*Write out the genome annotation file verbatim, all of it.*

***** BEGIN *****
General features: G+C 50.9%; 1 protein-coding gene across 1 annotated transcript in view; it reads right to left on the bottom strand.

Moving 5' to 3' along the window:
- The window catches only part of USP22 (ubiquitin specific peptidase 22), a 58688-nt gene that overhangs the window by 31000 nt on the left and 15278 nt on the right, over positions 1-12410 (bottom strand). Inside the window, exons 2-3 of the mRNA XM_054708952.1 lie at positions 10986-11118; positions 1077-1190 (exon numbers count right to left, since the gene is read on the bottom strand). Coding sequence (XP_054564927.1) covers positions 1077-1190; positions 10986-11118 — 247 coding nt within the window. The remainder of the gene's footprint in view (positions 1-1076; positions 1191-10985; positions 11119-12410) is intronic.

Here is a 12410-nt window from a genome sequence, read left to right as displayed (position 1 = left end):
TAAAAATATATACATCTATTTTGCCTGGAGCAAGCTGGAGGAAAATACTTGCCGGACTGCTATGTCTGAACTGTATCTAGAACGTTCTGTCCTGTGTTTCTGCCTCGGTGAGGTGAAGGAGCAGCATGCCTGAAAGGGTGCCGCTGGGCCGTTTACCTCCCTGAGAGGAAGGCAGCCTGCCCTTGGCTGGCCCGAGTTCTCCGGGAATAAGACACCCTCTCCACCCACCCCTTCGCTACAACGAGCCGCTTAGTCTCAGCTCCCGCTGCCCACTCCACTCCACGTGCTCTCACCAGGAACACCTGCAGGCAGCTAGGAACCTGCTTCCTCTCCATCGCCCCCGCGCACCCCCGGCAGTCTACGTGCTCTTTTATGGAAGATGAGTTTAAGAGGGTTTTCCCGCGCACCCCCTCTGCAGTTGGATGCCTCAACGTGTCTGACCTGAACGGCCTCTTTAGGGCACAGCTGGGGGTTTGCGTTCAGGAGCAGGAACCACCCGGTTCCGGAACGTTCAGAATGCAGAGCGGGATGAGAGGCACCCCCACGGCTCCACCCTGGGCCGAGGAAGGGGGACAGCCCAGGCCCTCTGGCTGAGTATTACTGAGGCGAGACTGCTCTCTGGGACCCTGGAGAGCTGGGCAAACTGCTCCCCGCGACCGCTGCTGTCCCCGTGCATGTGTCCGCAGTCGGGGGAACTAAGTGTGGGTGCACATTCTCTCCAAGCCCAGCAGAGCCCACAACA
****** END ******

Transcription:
General features: G+C 50.9%; 1 protein-coding gene across 1 annotated transcript in view; it reads right to left on the bottom strand.

Moving 5' to 3' along the window:
- The window catches only part of USP22 (ubiquitin specific peptidase 22), a 58688-nt gene that overhangs the window by 31000 nt on the left and 15278 nt on the right, over positions 1-12410 (bottom strand). Inside the window, exons 2-3 of the mRNA XM_054708952.1 lie at positions 10986-11118; positions 1077-1190 (exon numbers count right to left, since the gene is read on the bottom strand). Coding sequence (XP_054564927.1) covers positions 1077-1190; positions 10986-11118 — 247 coding nt within the window. The remainder of the gene's footprint in view (positions 1-1076; positions 1191-10985; positions 11119-12410) is intronic.

Here is a 12410-nt window from a genome sequence, read left to right as displayed (position 1 = left end):
TAAAAATATATACATCTATTTTGCCTGGAGCAAGCTGGAGGAAAATACTTGCCGGACTGCTATGTCTGAACTGTATCTAGAACGTTCTGTCCTGTGTTTCTGCCTCGGTGAGGTGAAGGAGCAGCATGCCTGAAAGGGTGCCGCTGGGCCGTTTACCTCCCTGAGAGGAAGGCAGCCTGCCCTTGGCTGGCCCGAGTTCTCCGGGAATAAGACACCCTCTCCACCCACCCCTTCGCTACAACGAGCCGCTTAGTCTCAGCTCCCGCTGCCCACTCCACTCCACGTGCTCTCACCAGGAACACCTGCAGGCAGCTAGGAACCTGCTTCCTCTCCATCGCCCCCGCGCACCCCCGGCAGTCTACGTGCTCTTTTATGGAAGATGAGTTTAAGAGGGTTTTCCCGCGCACCCCCTCTGCAGTTGGATGCCTCAACGTGTCTGACCTGAACGGCCTCTTTAGGGCACAGCTGGGGGTTTGCGTTCAGGAGCAGGAACCACCCGGTTCCGGAACGTTCAGAATGCAGAGCGGGATGAGAGGCACCCCCACGGCTCCACCCTGGGCCGAGGAAGGGGGACAGCCCAGGCCCTCTGGCTGAGTATTACTGAGGCGAGACTGCTCTCTGGGACCCTGGAGAGCTGGGCAAACTGCTCCCCGCGACCGCTGCTGTCCCCGTGCATGTGTCCGCAGTCGGGGGAACTAAGTGTGGGTGCACATTCTCTCCAAGCCCAGCAGAGCCCACAACA